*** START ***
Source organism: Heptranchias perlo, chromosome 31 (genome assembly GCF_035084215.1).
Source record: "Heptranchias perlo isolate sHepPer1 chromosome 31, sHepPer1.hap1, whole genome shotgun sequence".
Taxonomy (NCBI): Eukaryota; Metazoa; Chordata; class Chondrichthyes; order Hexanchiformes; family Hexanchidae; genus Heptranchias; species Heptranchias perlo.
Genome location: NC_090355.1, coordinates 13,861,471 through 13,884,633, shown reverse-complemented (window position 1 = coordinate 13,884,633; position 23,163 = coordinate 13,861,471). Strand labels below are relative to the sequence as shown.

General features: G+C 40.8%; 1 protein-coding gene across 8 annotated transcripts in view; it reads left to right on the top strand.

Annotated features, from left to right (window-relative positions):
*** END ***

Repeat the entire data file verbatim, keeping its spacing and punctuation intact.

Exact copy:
Source organism: Heptranchias perlo, chromosome 31 (genome assembly GCF_035084215.1).
Source record: "Heptranchias perlo isolate sHepPer1 chromosome 31, sHepPer1.hap1, whole genome shotgun sequence".
Taxonomy (NCBI): Eukaryota; Metazoa; Chordata; class Chondrichthyes; order Hexanchiformes; family Hexanchidae; genus Heptranchias; species Heptranchias perlo.
Genome location: NC_090355.1, coordinates 13,861,471 through 13,884,633, shown reverse-complemented (window position 1 = coordinate 13,884,633; position 23,163 = coordinate 13,861,471). Strand labels below are relative to the sequence as shown.

General features: G+C 40.8%; 1 protein-coding gene across 8 annotated transcripts in view; it reads left to right on the top strand.

Annotated features, from left to right (window-relative positions):